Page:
Educational Assistants Play Key Role on Special Needs Buses


Educational Assistant Cathy Hopper serves as a bus monitor on the bus driven daily by Donnie Gearin. Both from Gleason, they help special education students attending Westview and Sharon School to arrive safely and return home each day.


Weakley County Schools Communications Director

WEAKLEY COUNTY (November 16) - Weakley County Schools employs nearly 140 educational assistants (EAs) in its 10 schools, and one set is really going places. Eight are considered “bus monitors” for Special Education students, assisting when children are entering or exiting the bus, with seat belts and car seats, and helping to ensure that school days start and end well.

Cathy Hopper began her route in the 2021-22 school year. Recently retired and realizing “there is only so much cleaning I can do” she was ready for a new challenge. She and husband Danny were house parents for the North Carolina Baptist Children’s Home for nearly a decade. As a result of the training she received in that role, she was keenly aware of the responsibility but saw saying ‘yes” to fellow EA Jean Perry and bus driver Donnie Gearin’s eager recruitment of her as a means of living out what she feels is a calling.

“Years ago, in Vacation Bible School, they asked us to write a paper on what we wanted to do when we grew up. I wrote that I wanted to help children who were not as fortunate as I am. It will always be in my heart to work with special children,” she said.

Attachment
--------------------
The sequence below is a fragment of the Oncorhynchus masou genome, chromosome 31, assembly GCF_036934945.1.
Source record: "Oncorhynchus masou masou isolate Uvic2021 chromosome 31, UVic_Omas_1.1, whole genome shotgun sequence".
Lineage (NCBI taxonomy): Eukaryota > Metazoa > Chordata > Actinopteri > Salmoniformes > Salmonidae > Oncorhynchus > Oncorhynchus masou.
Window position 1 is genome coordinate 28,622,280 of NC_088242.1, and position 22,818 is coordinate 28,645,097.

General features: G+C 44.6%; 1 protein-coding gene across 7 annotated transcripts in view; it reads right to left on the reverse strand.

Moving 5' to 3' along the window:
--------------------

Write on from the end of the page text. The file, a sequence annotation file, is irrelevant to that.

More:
Monday through Friday, a few minutes before 6 a.m., Gearin drives one street over in Gleason and retrieves Hopper, his neighbor. They usually have eight students to get to either Westview or Sharon School each day and take 10 home in the afternoon. Hopper is back in her house by 8 a.m. each morning, leaves again just after 1 p.m. for the after-school run, and returns to Gleason by 3:45 p.m.

For approximately four hours daily on duty, she receives $10.85 per hour, but she gains far more than a paycheck.

“I enjoy it. I really do. It’s a big responsibility but it doesn’t bother me. It’s a blessing,” she explained and added, with enthusiasm, how the students started their new relationship quietly but have since opened up.

“One little girl who wasn’t speaking is now talking to me and she is learning so much and is always smiling,” Hopper reported with obvious pride in the girl’s academic growth.

Hopper praises her driver as well as their riders.

“Donnie has a place in his heart too. He knows how it is. This is their happy time, and we always try to make sure they have a good morning. We want them to enjoy it but be safe,” she concluded.

Deborah Perkins, Supervisor of Special Education, hopes to find more educational assistants/bus monitors who would like to receive some of the “blessings” Hopper describes.

“Like so many in the area, we are in need of personnel,” said Perkins. “But we believe there are individuals who are retired or who want to work on a similar schedule to their school-aged children, that would benefit from being a part of our program.”

For more information, see Employment Opportunities at